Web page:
None of our Orange County or Long Beach institutions of higher learning made SeekingArrangement.com's annual list of the “Top 20 Fastest Growing Sugar Baby Schools.”
But officials from what's billed as “the world's largest Sugar Daddy site” does claim one local campus is making, erm, headway.
“University of California, Fullerton experienced a growth in membership from the previous year, with 66 students signing up and looking for sugar daddies in 2013,” Jennifer Gwynn, Seeking Arrangement's public relations director, tells the Weekly.
Hell, I'd need a wealthy benefactor just to pay for a parking space around CSUF.
Here is the site's top 20 list of campuses (with the number of students who signed up to be sugar babies), and all we can say about No. 8 is “Go, Trojans … and don't forget the Trojans):
1. University of Central Florida (474)
2. Arizona State University (409)
3. New York University (347)
4. Georgia State University (269)
5. Temple University (251)
6. University of Colorado (232)
7. Kent State University (219)
8. University of Southern California (211)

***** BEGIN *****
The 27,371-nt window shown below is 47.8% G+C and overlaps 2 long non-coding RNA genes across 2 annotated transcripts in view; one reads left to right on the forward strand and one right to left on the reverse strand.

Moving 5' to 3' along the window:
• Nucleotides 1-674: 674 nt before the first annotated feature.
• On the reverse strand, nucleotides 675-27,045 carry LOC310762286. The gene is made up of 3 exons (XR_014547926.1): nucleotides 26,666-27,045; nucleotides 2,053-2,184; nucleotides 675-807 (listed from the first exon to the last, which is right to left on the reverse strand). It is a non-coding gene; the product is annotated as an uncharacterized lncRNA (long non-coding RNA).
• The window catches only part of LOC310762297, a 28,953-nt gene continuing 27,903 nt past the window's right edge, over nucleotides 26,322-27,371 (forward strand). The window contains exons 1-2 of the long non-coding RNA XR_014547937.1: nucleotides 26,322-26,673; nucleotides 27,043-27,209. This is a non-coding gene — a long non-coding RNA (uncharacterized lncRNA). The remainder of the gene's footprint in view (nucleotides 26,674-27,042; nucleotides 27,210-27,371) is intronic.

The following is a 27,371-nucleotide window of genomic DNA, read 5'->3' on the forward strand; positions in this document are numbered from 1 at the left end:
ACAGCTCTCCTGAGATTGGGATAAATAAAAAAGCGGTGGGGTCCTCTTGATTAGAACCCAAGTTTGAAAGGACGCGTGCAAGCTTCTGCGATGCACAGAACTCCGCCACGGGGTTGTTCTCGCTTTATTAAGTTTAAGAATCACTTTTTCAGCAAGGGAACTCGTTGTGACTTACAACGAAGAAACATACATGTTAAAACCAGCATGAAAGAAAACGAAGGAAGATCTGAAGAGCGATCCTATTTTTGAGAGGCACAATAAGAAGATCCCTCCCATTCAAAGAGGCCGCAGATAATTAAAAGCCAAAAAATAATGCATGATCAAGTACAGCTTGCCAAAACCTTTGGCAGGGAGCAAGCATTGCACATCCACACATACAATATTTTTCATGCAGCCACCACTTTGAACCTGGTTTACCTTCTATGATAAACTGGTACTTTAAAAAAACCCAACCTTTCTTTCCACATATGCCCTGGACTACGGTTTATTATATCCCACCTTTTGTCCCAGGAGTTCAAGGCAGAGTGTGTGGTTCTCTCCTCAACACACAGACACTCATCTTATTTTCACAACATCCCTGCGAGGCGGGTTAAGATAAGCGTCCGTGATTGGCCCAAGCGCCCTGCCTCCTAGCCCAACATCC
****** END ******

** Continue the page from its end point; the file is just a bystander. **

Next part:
9. University of California, Davis (192)
10. Texas State University (189)
11. University of Georgia (185)
12. Florida International University (184)
13. University of South Florida (171)
14. University of Arizona (165)
15. University of California, Berkeley (153)
16. University of New Mexico (148)
17. Tulane University (137)
18. Indiana University (122)
19. Michigan State University (117)
20. Louisiana State University (113)
It just goes to show that when tuition rises … well, you can figure out the rest.
“College students make up the sites largest demographic, 42 percent of its overall sugar baby membership,” Gwynn notes. “The dating site saw a 54 percent increase in college students seeking financial aid from wealthy benefactors for the year of 2013.”
Guess sweeping the quad for cash does not hold the same appeal.
OC Weekly Editor-in-Chief Matt Coker has been engaging, enraging and entertaining readers of newspapers, magazines and websites for decades. He spent the first 13 years of his career in journalism at daily newspapers before “graduating” to OC Weekly in 1995 as the alternative newsweekly’s first calendar editor.